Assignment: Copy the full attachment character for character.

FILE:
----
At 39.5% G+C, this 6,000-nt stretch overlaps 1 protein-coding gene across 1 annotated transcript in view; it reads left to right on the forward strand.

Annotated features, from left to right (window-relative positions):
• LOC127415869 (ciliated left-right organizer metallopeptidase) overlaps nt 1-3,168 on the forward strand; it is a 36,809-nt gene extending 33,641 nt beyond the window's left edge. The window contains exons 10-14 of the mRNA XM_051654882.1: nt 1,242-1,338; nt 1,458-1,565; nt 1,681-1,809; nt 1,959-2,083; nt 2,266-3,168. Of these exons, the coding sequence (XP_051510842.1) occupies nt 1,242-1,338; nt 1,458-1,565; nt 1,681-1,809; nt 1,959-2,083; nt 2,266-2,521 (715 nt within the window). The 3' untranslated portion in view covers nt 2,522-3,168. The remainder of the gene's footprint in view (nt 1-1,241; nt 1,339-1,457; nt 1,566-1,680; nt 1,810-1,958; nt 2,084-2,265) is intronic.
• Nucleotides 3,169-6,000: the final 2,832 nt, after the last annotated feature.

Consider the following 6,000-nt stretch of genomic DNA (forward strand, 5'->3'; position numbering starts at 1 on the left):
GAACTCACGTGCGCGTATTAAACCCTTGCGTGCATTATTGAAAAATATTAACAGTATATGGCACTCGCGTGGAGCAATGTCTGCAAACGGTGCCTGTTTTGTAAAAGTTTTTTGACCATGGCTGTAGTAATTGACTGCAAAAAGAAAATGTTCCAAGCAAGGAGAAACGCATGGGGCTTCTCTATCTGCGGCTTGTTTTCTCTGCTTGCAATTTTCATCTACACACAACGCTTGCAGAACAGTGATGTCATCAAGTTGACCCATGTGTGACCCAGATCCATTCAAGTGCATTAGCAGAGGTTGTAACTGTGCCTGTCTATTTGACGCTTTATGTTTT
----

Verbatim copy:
At 39.5% G+C, this 6,000-nt stretch overlaps 1 protein-coding gene across 1 annotated transcript in view; it reads left to right on the forward strand.

Annotated features, from left to right (window-relative positions):
• LOC127415869 (ciliated left-right organizer metallopeptidase) overlaps nt 1-3,168 on the forward strand; it is a 36,809-nt gene extending 33,641 nt beyond the window's left edge. The window contains exons 10-14 of the mRNA XM_051654882.1: nt 1,242-1,338; nt 1,458-1,565; nt 1,681-1,809; nt 1,959-2,083; nt 2,266-3,168. Of these exons, the coding sequence (XP_051510842.1) occupies nt 1,242-1,338; nt 1,458-1,565; nt 1,681-1,809; nt 1,959-2,083; nt 2,266-2,521 (715 nt within the window). The 3' untranslated portion in view covers nt 2,522-3,168. The remainder of the gene's footprint in view (nt 1-1,241; nt 1,339-1,457; nt 1,566-1,680; nt 1,810-1,958; nt 2,084-2,265) is intronic.
• Nucleotides 3,169-6,000: the final 2,832 nt, after the last annotated feature.

Consider the following 6,000-nt stretch of genomic DNA (forward strand, 5'->3'; position numbering starts at 1 on the left):
GAACTCACGTGCGCGTATTAAACCCTTGCGTGCATTATTGAAAAATATTAACAGTATATGGCACTCGCGTGGAGCAATGTCTGCAAACGGTGCCTGTTTTGTAAAAGTTTTTTGACCATGGCTGTAGTAATTGACTGCAAAAAGAAAATGTTCCAAGCAAGGAGAAACGCATGGGGCTTCTCTATCTGCGGCTTGTTTTCTCTGCTTGCAATTTTCATCTACACACAACGCTTGCAGAACAGTGATGTCATCAAGTTGACCCATGTGTGACCCAGATCCATTCAAGTGCATTAGCAGAGGTTGTAACTGTGCCTGTCTATTTGACGCTTTATGTTTT